in the Court of Appeals 9 January 2017
by Defendant from judgment entered 9 October 2014 by Judge
Tanya T. Wallace in Superior Court, Iredell County No. 11 CRS
Attorney General Joshua H. Stein, by Special Deputy Attorney
General James M. Stanley, Jr., for the State.
Appellate Defender Glenn Gerding, by Assistant Appellate
Defender Jon H. Hunt, for Defendant.
Sheri Wilson-Angeles ("Defendant") appeals from
judgment entered after a jury found her guilty of attempted
first-degree arson and being intoxicated and disruptive in
was casually talking to her neighbor, Sharon Houston
("Houston"), outside Houston's apartment in
their apartment complex in Mooresville, North Carolina, just
before midnight on 20 December 2011. The two had been
neighbors for a few years, and were known to occasionally
visit and talk with each other in the evenings. That evening,
Defendant had been drinking, and "flipped out."
Defendant began cursing at Houston and accusing her of being
responsible for Defendant's children being taken away
from her. After a brief physical altercation, Houston
retreated into her apartment and locked the door. About five
minutes later, Houston heard a commotion just outside her
door. Houston peered through the peephole, and observed
Defendant outside with a Mad Dog 20-20 bottle (a brand of
fortified wine) in her hand. A rag was protruding from the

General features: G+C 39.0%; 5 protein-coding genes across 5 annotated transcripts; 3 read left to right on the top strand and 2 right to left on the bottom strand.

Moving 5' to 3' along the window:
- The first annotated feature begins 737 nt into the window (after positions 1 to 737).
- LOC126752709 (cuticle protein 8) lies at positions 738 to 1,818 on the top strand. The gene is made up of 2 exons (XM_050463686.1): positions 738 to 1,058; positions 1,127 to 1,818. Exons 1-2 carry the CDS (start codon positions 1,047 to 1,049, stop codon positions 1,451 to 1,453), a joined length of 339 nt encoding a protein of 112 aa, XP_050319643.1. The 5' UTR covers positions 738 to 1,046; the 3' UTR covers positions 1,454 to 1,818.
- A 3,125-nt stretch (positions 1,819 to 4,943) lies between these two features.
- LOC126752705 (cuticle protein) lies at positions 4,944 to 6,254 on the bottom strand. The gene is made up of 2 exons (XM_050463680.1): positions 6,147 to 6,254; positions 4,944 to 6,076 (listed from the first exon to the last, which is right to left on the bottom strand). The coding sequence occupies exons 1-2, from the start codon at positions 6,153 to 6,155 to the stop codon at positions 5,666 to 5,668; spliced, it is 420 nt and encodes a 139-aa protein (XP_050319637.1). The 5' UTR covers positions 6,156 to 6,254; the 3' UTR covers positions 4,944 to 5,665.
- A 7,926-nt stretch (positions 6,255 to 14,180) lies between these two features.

bottle, effectively making a "Molotov cocktail, "
that Defendant lit and threw against Houston's door.
Houston testified at trial that she heard a
"whoosh" sound as the flame "went up."
Houston also heard Defendant "cussing" and
"saying she was going to burn me out." Houston
Houston waited for law enforcement to arrive, she went
outside her apartment to assess the damage. The fire had gone
out on its own, leaving behind black soot, roughly three
inches in diameter, on the brick wall near her front door.
Houston swept up the pieces of broken glass from the bottle
and disposed of them in the trash. When law enforcement
arrived at the apartment complex, they immediately observed a
woman, later identified as Defendant, yelling obscenities and
loudly proclaiming she "was the victim." As law
enforcement approached Defendant, she quickly handed a
container she was holding to another person, who poured out
the liquid. Despite the liquid being poured out, the
container had a strong odor of alcohol. Defendant claimed to
law enforcement that she was bleeding, and repeatedly
attempted to remove her clothing to show the officers her
injuries. One of the officers who encountered Defendant,
Officer Brian Plyler ("Officer Plyler"), noticed a
strong odor of alcohol emanating from Defendant's mouth,
and observed that she appeared "extremely